'masa' on Serious Eats

Quick Masa Dough

Homemade masa dough might sound intimidating, but doesn't have to be: prepackaged masa harina, the coarse flour ground from hominy that's already been slaked with lime in the traditional manner, makes its preparation a snap. Enriched with lard and lightened with baking powder, the dough makes a flavor-packed base for a variety of dishes, including Mexican tacos, gorditas, and sopes, as well as Salvadoran pupusas. More

Dinner Tonight: Taquitos de Papa

Though I know the idea of a potato filling, like this one from Diana Kennedy's Oaxaca al Gusto: An Infinite Gastronomy, might seem too boring and starchy, it comes out absolutely delectable. The combination of waxy potatoes and the complex chili sauce comes together quickly and with little effort. It's so good that you could spoon this onto a store-bought tortilla and be done. I wouldn't complain. More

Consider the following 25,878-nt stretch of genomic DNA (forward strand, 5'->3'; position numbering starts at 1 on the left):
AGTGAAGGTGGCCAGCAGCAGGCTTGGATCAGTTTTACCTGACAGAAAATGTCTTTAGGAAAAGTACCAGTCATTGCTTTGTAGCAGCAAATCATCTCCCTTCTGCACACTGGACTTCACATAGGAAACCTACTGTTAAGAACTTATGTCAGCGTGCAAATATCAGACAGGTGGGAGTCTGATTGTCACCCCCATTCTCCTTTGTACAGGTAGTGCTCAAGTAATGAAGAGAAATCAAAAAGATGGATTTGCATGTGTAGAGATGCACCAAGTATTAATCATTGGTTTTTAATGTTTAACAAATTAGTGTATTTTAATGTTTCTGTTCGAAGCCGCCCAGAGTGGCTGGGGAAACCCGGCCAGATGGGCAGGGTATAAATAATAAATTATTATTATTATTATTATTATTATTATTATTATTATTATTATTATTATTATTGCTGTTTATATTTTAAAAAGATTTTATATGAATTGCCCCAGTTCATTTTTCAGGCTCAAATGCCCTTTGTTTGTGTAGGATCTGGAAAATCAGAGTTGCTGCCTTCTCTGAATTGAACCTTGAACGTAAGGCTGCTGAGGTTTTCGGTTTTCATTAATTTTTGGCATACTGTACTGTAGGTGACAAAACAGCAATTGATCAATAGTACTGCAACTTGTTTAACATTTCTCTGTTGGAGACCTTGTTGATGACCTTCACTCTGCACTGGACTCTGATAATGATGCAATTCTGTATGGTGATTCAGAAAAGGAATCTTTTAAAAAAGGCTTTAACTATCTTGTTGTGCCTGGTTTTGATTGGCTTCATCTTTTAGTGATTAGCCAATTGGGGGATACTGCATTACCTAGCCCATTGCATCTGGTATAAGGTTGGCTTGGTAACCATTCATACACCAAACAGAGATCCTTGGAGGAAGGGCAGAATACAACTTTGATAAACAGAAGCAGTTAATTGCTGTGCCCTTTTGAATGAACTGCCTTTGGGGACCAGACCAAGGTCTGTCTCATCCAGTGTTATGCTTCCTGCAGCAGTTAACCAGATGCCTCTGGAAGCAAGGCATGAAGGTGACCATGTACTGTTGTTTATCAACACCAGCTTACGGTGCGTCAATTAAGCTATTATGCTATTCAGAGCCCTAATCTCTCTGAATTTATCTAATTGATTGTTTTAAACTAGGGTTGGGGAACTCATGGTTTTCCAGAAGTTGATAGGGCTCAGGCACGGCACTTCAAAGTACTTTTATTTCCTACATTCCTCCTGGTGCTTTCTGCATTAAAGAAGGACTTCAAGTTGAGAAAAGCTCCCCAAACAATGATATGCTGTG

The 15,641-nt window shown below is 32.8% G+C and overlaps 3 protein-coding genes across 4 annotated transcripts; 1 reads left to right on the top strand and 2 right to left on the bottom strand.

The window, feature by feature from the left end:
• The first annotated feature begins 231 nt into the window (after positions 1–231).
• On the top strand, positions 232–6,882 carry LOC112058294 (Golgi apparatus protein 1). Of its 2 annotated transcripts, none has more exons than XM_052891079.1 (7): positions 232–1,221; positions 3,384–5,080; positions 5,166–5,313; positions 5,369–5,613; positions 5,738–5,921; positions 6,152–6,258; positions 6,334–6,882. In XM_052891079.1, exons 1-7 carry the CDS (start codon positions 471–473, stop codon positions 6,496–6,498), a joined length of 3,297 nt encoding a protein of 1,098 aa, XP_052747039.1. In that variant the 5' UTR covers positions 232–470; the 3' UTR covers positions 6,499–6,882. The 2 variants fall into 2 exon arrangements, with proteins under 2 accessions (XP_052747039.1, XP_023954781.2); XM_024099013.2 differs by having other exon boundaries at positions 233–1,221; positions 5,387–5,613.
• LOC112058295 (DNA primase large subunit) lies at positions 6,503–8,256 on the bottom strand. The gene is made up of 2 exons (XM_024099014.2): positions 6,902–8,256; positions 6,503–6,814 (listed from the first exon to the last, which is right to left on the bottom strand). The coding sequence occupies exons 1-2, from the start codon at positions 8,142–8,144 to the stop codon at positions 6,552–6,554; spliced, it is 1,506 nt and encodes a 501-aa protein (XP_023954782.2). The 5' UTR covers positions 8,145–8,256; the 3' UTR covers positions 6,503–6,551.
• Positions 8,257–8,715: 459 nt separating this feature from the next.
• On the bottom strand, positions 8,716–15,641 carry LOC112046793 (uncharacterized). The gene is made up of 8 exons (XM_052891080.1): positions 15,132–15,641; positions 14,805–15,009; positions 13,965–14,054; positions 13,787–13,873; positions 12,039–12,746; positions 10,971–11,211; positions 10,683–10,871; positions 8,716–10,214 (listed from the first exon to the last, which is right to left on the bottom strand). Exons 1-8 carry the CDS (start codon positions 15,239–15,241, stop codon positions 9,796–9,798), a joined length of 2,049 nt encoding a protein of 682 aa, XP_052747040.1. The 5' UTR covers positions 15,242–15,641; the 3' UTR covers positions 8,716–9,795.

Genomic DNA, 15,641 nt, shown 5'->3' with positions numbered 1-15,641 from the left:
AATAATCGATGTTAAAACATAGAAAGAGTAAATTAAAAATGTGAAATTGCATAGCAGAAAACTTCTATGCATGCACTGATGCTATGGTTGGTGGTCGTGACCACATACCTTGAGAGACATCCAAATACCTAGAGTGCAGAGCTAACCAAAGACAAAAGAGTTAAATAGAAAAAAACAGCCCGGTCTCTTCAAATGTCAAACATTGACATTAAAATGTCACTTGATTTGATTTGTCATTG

Dinner Tonight: Huaraches with Black Beans and Radish

Huaraches are flattened ovals of masa that get their name from the Mexican sandal. They are kind of like larger sopes without sides, and can be topped with just about anything. The first ones I encountered were straight-off-the-griddle from a cart in Parque El Llano in Oaxaca, Mexico. The tender huaraches were slightly blackened from the griddle, just like my favorite pizzas, and topped with a fiery salsa balanced by tender mushrooms and cream. I've been dreaming of them lately, so I really couldn't pass up this version of the dish from Rick Bayless's newest cookbook. More

Dinner Tonight: Tlacoyo Masa Pockets

Tlacoyos are Mexican cornmeal dough pockets similar to Salvadorian pupusas. (Doesn't every culture in the world have some kind of edible pocket stuffed with filling? Calzones? Pork buns?) Working with masa is quick, and so is the filling: a can of beans mashed up with sauteed onion and garlic, and Oaxaca cheese, which is basically a Mexican version of string cheese. More

More Posts